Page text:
Consumer Debt at 10 Year Low

About an hour before the market closed we got the reading of consumer credit from the Fed and it was just as expected. That’s right; the consumer has put a leash on spending as well as the institutions that lend. In fact, this was the first decline ($7.88 billion) since January of 1998 when consumer credit fell $4.7 billion. I guess if there is less debt out there that translates into fewer defaults later (hint: silver lining for Q1 of 2009).

Most of the decline was from a $7.27 billion drop in non-revolving credit which is typically used for loans on big ticket items. In other words, there aren’t many consumers out buying new cars or boats.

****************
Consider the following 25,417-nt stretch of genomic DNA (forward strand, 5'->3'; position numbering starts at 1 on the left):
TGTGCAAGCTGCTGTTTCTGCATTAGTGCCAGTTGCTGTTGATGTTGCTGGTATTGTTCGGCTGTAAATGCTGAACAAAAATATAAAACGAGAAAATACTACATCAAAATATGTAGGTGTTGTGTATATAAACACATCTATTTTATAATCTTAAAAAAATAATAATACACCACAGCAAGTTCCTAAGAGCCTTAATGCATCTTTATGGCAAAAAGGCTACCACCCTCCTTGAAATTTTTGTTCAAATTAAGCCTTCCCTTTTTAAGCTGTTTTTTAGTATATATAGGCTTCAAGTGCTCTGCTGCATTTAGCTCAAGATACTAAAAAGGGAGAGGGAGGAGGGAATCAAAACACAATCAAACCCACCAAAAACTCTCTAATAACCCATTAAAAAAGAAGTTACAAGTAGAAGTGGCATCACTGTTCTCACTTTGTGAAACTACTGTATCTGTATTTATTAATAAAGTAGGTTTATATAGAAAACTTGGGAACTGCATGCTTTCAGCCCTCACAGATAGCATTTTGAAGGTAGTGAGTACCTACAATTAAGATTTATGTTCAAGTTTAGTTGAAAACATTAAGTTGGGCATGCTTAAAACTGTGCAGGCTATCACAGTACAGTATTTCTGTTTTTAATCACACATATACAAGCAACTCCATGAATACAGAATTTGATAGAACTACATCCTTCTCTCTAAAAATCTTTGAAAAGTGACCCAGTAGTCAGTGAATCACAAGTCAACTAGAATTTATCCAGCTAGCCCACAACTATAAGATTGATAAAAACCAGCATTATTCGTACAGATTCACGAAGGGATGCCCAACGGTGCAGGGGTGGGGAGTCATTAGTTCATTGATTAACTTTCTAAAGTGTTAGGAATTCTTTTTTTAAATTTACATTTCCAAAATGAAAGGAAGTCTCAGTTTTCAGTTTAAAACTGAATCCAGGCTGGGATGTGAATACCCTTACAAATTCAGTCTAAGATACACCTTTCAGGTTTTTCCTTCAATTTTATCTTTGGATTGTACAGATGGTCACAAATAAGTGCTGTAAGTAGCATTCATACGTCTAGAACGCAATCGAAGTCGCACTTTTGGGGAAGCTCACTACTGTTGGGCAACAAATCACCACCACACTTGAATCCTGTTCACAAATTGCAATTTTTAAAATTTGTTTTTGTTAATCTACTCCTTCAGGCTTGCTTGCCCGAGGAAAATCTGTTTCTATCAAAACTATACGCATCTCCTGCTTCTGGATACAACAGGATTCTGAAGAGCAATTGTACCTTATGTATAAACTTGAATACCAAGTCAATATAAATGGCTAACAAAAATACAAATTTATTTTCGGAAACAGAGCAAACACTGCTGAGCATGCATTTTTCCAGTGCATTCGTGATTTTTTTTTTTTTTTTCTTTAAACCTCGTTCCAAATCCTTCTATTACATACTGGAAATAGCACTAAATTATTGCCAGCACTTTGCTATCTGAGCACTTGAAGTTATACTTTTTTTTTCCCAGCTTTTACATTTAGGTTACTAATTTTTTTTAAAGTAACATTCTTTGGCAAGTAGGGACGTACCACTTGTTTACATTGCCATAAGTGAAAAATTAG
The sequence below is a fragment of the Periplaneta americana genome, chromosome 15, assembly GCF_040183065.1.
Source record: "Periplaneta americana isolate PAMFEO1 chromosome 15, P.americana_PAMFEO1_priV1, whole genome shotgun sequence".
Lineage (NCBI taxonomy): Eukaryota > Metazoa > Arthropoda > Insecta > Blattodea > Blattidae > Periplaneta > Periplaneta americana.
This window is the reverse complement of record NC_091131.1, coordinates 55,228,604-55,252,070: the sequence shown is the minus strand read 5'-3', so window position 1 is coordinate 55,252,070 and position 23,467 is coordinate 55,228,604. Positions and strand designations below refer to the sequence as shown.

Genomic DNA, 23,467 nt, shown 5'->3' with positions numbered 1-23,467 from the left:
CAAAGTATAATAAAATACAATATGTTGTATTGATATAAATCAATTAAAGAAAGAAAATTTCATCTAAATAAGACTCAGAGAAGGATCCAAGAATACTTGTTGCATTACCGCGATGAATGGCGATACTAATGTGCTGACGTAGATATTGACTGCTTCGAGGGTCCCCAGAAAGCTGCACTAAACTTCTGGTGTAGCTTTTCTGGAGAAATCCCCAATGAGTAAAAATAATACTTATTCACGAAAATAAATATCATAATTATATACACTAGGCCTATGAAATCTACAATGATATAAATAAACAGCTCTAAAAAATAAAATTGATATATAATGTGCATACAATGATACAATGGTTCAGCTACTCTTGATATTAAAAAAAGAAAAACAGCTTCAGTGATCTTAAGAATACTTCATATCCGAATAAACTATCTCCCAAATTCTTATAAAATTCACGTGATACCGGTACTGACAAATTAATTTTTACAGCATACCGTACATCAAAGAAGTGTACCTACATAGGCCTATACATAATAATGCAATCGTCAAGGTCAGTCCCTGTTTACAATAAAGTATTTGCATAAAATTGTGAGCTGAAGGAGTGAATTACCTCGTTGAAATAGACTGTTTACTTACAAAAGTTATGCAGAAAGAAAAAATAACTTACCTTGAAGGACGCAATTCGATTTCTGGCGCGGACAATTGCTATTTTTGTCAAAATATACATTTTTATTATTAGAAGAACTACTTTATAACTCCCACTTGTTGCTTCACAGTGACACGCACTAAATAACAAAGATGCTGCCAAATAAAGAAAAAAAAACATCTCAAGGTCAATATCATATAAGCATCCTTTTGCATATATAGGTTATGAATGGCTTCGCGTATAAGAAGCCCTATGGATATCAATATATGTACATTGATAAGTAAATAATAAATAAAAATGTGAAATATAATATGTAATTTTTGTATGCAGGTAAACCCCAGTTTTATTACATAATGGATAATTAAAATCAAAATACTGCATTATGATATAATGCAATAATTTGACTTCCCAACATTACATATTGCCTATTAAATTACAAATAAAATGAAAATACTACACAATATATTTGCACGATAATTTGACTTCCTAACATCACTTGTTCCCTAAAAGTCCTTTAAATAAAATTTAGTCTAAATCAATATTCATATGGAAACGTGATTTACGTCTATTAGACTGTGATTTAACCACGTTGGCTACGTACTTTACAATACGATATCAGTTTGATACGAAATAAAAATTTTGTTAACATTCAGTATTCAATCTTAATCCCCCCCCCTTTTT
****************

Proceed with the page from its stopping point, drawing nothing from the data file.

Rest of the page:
The drop in consumer borrowing came as retail spending slowed. U.S. retail sales fell 0.3 percent in August, and were down 0.8 percent excluding automobile and parts sales. Not a good sign for the retailers as we are entering the holiday season. Although given our history (as evidenced by the chart below) we will probably dig deeper into debt to give those we love what they want.